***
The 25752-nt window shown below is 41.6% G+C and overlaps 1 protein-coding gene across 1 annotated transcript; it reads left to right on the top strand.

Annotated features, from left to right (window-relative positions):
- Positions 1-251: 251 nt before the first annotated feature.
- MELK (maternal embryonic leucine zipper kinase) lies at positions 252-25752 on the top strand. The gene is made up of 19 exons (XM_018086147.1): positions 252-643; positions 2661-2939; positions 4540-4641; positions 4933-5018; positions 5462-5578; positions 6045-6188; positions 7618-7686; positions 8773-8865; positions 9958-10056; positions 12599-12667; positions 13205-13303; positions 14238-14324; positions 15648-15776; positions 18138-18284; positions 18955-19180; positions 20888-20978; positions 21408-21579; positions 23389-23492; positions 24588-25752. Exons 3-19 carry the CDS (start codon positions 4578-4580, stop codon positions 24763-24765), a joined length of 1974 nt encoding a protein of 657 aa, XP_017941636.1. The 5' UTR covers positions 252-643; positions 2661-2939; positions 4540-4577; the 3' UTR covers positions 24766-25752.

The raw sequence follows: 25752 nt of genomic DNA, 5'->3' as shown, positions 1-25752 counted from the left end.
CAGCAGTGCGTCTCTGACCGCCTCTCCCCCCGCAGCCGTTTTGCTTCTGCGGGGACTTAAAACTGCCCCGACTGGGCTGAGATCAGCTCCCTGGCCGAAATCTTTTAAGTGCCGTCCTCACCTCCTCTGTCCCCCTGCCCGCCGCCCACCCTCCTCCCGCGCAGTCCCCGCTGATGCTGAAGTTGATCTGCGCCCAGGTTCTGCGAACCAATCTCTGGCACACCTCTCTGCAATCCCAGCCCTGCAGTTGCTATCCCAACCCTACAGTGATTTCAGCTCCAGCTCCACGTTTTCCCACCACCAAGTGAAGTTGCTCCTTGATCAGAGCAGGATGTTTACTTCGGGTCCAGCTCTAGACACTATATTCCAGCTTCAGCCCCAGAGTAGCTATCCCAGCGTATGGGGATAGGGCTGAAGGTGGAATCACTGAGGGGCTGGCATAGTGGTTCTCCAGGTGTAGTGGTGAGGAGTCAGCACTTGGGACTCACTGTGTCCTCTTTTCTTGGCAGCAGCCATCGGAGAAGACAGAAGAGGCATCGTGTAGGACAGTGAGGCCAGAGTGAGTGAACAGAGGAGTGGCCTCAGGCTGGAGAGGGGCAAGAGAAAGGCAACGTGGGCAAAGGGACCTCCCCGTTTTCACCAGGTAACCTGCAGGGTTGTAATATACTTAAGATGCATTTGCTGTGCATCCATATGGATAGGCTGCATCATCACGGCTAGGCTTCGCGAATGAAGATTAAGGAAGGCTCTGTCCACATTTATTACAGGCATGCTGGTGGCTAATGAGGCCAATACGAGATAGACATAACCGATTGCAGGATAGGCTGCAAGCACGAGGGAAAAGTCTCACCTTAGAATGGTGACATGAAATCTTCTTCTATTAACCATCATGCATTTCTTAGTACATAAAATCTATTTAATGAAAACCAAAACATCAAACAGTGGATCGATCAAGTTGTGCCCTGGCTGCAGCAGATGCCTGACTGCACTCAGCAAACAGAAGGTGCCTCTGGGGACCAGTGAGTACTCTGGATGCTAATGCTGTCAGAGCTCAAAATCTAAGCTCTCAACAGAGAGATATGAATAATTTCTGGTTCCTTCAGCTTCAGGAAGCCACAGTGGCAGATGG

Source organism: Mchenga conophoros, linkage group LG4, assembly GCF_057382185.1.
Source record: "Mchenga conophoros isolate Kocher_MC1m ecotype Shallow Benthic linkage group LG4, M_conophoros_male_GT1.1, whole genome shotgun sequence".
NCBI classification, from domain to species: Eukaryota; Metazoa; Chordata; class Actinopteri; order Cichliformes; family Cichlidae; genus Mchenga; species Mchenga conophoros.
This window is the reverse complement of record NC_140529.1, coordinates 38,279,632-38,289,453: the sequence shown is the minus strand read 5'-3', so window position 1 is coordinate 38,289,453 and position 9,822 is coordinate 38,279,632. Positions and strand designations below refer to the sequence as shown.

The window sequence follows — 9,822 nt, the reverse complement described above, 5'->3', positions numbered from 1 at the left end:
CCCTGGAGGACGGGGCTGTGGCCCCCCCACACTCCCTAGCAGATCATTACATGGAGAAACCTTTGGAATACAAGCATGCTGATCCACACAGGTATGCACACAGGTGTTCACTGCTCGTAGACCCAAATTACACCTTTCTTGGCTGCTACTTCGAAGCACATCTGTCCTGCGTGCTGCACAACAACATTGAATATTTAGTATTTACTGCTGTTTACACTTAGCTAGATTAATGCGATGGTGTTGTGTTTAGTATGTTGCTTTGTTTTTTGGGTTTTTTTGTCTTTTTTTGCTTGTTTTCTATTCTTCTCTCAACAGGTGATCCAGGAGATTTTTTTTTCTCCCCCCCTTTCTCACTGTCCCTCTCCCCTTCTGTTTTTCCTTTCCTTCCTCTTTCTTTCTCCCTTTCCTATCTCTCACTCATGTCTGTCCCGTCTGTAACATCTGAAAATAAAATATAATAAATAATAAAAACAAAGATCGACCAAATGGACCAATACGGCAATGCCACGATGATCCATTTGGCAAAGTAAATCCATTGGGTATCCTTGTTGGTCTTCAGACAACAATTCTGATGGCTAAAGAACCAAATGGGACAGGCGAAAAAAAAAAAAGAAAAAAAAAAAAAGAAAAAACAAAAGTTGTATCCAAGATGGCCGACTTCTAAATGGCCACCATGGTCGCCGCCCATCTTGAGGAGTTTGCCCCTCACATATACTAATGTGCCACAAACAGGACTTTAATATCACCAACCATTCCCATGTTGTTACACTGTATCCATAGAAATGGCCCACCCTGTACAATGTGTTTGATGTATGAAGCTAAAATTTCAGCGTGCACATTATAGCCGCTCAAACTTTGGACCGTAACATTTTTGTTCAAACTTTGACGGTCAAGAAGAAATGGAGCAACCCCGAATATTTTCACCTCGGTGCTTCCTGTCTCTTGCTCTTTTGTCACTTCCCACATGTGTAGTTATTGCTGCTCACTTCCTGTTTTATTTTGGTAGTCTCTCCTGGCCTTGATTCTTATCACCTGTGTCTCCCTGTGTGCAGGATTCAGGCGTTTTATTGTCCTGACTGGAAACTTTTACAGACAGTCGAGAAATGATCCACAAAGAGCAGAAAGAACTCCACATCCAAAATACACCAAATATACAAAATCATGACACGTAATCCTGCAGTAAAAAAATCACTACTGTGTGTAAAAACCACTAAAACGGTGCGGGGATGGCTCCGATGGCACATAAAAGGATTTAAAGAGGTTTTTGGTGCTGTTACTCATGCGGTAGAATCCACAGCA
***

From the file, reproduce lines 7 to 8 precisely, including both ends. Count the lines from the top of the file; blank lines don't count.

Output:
Source organism: Mchenga conophoros, linkage group LG4, assembly GCF_057382185.1.
Source record: "Mchenga conophoros isolate Kocher_MC1m ecotype Shallow Benthic linkage group LG4, M_conophoros_male_GT1.1, whole genome shotgun sequence".